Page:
By saying circular causality, what the naive writer is trying to imply is that between event A and event B there isn’t a simple, straight cause-effect relationship, but rather a more convoluted one, of the kind: A affects B but is also affected by it.
This situation is more appropriately labeled by terms such as recursion or iteration, to preserve the progressive aspects of the process. If the process were “circular”, it would endlessly loop with no further progress, as it is implied by the notion of a closed line, the circle.
As an example, the curve produced by an ideal pendulum in phase space is indeed a circumference. But a system that changes dramatically over time, as opposed to just bounce back and forth between the same states over and over like an idealized pendulum, produces open curves in phase space: the real pendulum, whose energy is declining due to attrition, produces a spiral in phase space, not a circle.
In general, a [non trivial] process with feedback proceeds from a state to a different one and, as the accurate Britannica definition clarifies, feedback occurs after feedforward: “[…] part of the output is fed back as new input to modify and improve the subsequent output of a system.” (The boldface is mine). Graphically, this situation is described not by a circle but rather by a cycloid, which is a loop with progress.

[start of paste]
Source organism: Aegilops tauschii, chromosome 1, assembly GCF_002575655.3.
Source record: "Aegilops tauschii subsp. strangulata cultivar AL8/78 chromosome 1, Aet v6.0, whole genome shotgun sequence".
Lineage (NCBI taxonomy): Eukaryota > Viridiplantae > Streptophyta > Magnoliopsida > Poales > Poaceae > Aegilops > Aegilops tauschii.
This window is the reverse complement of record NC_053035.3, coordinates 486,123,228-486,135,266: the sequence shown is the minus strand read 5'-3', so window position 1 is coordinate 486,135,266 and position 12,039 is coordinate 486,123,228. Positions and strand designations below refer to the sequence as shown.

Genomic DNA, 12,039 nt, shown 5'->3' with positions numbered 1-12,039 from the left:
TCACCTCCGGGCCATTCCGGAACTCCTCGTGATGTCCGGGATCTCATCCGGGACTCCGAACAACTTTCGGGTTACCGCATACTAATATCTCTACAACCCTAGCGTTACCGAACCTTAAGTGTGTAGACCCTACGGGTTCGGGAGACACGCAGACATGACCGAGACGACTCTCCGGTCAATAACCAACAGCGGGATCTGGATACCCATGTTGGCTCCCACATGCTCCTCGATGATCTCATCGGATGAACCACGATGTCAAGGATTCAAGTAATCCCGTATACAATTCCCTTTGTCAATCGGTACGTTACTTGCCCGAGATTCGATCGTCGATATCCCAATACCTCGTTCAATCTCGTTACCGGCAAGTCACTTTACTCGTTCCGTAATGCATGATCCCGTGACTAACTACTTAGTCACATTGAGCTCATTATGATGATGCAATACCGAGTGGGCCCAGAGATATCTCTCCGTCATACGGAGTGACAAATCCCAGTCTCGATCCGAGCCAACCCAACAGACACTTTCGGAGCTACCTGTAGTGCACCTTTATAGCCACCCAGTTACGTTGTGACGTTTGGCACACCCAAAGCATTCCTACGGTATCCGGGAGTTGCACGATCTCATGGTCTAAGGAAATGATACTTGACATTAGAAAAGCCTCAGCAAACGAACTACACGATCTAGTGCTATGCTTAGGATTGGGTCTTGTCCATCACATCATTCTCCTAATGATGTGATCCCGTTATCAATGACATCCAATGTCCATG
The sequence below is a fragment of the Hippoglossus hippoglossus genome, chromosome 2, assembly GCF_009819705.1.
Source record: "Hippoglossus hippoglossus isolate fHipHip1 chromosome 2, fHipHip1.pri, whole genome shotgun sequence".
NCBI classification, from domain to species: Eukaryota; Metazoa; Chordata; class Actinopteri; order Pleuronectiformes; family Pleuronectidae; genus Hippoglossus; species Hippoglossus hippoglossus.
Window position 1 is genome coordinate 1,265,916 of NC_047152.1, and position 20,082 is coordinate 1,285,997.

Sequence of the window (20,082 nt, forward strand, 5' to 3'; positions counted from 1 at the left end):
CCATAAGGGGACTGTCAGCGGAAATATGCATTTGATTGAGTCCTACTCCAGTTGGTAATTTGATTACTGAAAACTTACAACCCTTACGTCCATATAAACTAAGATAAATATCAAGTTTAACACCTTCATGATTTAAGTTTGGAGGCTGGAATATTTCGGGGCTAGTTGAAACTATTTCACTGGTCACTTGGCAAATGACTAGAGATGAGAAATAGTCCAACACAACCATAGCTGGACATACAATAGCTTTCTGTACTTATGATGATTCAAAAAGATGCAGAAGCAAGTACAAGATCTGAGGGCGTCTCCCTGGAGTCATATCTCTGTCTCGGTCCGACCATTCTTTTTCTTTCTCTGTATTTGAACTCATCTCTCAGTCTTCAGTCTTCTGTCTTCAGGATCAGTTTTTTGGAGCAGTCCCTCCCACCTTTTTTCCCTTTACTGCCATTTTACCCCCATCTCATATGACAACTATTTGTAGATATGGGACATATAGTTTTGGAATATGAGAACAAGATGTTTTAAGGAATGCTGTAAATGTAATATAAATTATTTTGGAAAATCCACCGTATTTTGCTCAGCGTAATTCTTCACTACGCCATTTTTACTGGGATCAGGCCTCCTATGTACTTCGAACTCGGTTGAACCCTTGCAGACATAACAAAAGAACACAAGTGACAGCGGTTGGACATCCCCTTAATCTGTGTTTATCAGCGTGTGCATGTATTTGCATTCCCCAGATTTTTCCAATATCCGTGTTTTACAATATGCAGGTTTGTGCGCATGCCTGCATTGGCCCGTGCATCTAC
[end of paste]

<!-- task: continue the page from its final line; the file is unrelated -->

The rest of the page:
Crippled feedback and causality
In psychoneurology, a variant of the circular causality expression has made its way in minor portions of the literature, in more or less the following form:
«Feedback is one form of nonlinear causation. A second form, termed circular causality […], describes bidirectional causation between different levels of a system. A coherent, higher-order form or function causes a particular pattern of coupling among lower-order elements, while this pattern simultaneously causes the higher-order form. The top-down flow of causation may be considered an emergent constraint (by the system as a whole) on the actions of the parts.»